Valdosta Daily Times

Local News

August 18, 2013

Powering the future

Natural gas becoming prime energy source

VALDOSTA — Natural gas is poised to become the dominant energy source in the United States in the next 20 years, surpassing petroleum, just as petroleum surpassed coal in the 1950s and coal surpassed wood in the 1880s, according to the Department of Energy.

As the United States is said to have enough natural gas available to meet the next 100 years worth of energy requirements for the country, the nation’s dependence on foreign markets will diminish, one of the primary goals of encouraging natural gas usage in transportation.  

As Ross Harding of Energy Launch Partners said Friday at the grand opening of the Langdale Fuel CNG station in Valdosta, “This is a completely different way of doing business, and it’s fortuitous, because natural gas allows us to work on the same problems that the rest of the world has been addressing for years.”

The Langdale Fuel CNG station is the eighth in the state of Georgia, is one of 677 stations in the country, and is the only one located on the Interstate 75 corridor between Atlanta and Tampa. The closest station to Valdosta is currently in Tallahassee, which has one of the first school systems in the country converting to all CNG school buses, a savings of $5,000 per bus per year, according to the Leon County School System.

Why Natural Gas

With prices at the gas pumps volatile and unpredictable in recent years, interest in utilizing alternative fuels has increased exponentially. While the production of ethanol, biofuels and renewable diesel has gained in popularity and usage in the last decade, none are considered alternative fuels by the Internal Revenue Service, according to the Department of Energy’s Alternative Fuels Data Center, but compressed and liquified natural gas are. Financial incentives for businesses and citizens, along with increased availability, are tipping the scales toward the use of natural gas for transportation to resolve the nation’s dependence on foreign oil.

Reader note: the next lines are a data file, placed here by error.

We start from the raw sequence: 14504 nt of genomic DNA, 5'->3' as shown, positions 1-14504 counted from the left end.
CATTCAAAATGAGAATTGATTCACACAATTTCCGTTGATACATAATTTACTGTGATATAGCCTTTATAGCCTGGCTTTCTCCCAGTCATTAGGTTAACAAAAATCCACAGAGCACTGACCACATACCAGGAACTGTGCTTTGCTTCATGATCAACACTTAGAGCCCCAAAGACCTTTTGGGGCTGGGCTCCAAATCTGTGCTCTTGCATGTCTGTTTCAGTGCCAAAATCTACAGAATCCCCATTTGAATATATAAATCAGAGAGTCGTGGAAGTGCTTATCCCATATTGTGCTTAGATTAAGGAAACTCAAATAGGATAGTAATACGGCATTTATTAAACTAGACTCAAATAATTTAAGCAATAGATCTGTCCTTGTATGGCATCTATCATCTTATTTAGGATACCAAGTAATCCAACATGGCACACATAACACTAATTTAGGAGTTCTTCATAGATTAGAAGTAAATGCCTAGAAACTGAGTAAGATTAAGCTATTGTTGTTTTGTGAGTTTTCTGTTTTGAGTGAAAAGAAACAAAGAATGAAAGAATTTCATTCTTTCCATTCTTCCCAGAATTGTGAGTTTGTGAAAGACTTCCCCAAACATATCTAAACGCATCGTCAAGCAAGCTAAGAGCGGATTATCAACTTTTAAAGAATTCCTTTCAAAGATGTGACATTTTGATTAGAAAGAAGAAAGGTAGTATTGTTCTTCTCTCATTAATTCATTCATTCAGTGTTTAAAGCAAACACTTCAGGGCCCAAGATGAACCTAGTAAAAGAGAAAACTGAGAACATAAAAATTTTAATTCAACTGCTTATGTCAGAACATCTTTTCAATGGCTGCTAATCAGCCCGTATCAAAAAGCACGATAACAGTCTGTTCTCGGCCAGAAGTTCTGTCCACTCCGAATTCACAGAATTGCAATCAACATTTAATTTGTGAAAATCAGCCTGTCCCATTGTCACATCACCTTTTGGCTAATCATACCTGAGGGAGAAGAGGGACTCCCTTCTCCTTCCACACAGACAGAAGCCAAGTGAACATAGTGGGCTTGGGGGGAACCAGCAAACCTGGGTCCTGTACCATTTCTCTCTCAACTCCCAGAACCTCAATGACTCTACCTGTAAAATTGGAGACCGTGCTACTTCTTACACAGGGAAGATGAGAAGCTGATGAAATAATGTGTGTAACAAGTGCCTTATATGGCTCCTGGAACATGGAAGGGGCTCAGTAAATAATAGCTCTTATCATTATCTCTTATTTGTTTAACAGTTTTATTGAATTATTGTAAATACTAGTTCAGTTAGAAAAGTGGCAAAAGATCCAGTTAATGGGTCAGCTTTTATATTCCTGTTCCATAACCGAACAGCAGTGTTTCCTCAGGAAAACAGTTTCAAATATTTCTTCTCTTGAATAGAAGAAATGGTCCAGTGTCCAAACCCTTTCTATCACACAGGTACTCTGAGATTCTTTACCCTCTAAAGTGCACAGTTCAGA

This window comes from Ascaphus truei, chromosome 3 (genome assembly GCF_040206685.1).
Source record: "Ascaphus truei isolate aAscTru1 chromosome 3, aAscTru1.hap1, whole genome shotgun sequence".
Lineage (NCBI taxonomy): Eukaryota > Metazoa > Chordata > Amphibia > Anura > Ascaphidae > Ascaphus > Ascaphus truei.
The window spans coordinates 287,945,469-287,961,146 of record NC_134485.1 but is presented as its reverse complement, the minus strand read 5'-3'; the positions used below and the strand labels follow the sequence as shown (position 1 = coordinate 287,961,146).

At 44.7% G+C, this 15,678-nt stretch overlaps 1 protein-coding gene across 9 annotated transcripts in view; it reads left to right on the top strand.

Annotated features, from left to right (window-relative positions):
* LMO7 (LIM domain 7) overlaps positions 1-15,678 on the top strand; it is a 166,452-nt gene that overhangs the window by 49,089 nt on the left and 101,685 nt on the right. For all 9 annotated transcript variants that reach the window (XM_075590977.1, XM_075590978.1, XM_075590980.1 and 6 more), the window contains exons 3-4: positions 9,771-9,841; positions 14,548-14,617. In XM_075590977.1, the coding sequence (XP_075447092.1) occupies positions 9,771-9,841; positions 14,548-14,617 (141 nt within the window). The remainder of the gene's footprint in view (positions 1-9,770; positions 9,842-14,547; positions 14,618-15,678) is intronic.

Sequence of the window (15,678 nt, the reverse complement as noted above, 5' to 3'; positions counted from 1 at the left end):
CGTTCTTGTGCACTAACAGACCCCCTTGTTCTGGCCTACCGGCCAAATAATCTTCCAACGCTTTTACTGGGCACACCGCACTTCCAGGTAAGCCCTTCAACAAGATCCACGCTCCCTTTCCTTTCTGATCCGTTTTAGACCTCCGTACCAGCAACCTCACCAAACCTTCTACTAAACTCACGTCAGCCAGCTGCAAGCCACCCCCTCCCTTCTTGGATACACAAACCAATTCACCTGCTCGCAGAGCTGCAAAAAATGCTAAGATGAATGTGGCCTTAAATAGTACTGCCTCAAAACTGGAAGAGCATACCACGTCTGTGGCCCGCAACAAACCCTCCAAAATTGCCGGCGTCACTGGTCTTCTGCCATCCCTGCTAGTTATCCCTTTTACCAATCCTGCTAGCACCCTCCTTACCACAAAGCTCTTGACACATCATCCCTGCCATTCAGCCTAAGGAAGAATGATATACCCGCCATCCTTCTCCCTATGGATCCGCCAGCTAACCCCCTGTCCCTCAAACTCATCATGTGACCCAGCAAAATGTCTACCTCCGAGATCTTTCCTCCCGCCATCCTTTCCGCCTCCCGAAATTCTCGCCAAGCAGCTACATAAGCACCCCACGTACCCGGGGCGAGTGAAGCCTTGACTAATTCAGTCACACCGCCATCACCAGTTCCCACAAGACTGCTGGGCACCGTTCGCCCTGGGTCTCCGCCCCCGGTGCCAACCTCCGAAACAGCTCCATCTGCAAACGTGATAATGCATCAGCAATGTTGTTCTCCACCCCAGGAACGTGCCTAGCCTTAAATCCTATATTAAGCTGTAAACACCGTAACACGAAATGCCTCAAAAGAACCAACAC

According to the U.S. Department of Energy, in 2010, the U.S. imported about 49 percent of the petroleum it consumed, of which two-thirds was used in transportation. “With much of the world’s petroleum reserves located in politically volatile countries, the United States is vulnerable to supply disruptions.”

Natural gas already accounts for around one quarter of the energy used in the U.S., according to the DOE, but it is being used primarily in heating, cooking, electric power production and industrial uses. The trend, according to the DOE, is to extend that usage into the nation’s transportation infrastructure.

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